The 24/7 digital feedback loops at the heart of modern digital business models require CIOs to face head on the inadequacies of yesterday’s technology delivery models. In my last “Shifting the focus from IT to your customer feedback loop,” I talked about how the path to modern, always-on “customer intimacy” requires companies to design the customer feedback loops they need, map out the way to architect, scale and evolve them, and then wrap the right culture around them to enable speed, throughput and continuous improvement. In this post, I’m going to focus on that first element – building the feedback loop.
Digitally interacting with a customer through a live, Internet-connected application allows a deeper understanding of that customer as an individual because the flow of data is ongoing and bidirectional.
Any aspect of the user journey through the software experience can be recorded and analyzed to gain insights into user preferences, behavior and needs. The interaction is one-to-one, and each customer can be understood as a “market of one,” thus enabling experiences to be individually tailored. Critically, data gained from such interactions can be the source of deep insights, which can be used to inform the business across every dimension.
The feedback loop between the data gathered through digital engagement and the insights delivered back into the business is one of the most important aspects of your new way of operating in the digital world. It is this capability that allows you to shape your business in close partnership with your customers. Digital engagement can fundamentally reshape your relationship with customers as it becomes a powerful, primary mechanism for sensing and responding to unmet needs.
Your technology organization must be able to create, build and operate the software that fuels the feedback loop, but it’s critical that this is a cross-enterprise effort. Creating effective feedback loops for your business requires partnering with all stakeholders including marketing, sales, operations and finance. Although the technology organization can track any number of metrics, such application responsiveness, infrastructure utilization and user churn, the full value of what is measured will only be realized in the context of the entire business. Are the latest updates to the web site increasing sales leads? Is the new version of your app increasing customer engagement? Which version of a feature in your app do customers prefer? What are your customers saying on social media or on your site’s chat function? Are your digital channels cost-effective?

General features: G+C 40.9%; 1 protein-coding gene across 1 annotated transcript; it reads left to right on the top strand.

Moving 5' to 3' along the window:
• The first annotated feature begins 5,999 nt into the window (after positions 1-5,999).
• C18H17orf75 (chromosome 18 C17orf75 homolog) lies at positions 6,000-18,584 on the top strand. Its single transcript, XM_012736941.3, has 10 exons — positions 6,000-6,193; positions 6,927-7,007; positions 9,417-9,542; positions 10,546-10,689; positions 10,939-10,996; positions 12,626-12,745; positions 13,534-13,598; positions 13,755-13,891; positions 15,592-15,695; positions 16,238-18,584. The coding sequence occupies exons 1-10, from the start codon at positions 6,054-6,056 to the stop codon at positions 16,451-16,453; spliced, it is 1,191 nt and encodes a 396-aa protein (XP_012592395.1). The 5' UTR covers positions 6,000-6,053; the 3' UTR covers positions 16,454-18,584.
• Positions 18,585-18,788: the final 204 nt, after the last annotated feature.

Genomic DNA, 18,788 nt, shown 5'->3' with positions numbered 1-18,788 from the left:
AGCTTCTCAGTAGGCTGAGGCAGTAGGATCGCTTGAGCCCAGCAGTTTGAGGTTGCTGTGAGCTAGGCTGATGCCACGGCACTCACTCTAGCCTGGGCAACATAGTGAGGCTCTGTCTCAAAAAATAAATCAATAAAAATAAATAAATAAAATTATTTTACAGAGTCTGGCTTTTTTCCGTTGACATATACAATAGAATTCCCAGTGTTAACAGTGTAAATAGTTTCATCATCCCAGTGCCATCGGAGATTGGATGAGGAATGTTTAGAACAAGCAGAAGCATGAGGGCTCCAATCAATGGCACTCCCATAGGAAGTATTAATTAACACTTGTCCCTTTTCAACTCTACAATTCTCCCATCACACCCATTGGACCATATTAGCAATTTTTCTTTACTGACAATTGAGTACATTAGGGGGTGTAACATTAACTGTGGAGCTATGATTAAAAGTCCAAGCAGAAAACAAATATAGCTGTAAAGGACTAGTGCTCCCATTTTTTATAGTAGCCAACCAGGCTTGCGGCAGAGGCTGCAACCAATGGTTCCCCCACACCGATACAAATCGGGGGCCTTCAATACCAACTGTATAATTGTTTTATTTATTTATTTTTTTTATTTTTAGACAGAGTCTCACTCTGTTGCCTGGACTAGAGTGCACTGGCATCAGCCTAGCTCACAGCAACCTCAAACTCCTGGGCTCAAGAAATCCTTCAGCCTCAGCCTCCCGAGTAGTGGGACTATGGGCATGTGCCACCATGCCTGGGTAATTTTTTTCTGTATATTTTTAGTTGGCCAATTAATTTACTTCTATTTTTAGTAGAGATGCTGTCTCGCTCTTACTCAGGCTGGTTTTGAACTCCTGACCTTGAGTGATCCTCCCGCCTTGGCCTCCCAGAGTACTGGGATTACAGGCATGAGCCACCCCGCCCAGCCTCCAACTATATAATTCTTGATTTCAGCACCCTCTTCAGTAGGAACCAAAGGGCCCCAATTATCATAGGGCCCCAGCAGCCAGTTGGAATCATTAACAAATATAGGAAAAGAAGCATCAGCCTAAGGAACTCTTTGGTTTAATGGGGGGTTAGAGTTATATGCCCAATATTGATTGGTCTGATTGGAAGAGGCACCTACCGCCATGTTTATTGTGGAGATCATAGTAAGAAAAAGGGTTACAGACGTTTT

The technology organization must engage across the entire spectrum of the business to do its job effectively. Any gaps in collaboration around the feedback loop with customers and the business will mean lost opportunities and a sub-par customer experience that reflect organizational gaps and inefficiencies. Cross-functional collaboration will lead you to explore new methodologies and approaches, such as human-centered design, behavior-driven development, multi-variable testing and deep personalization to help create richer and more meaningful customer experiences across the entire digital journey.
This new toolset will be driven by robust analytics and applied heuristics that are real-world (and sometimes real-time) reflections of your existing and potential consumers. These approaches adopt and expand the concepts of continuous, omni-channel delivery — ensuring that every customer experience is consistent, integrated and connected across every digital and physical channel.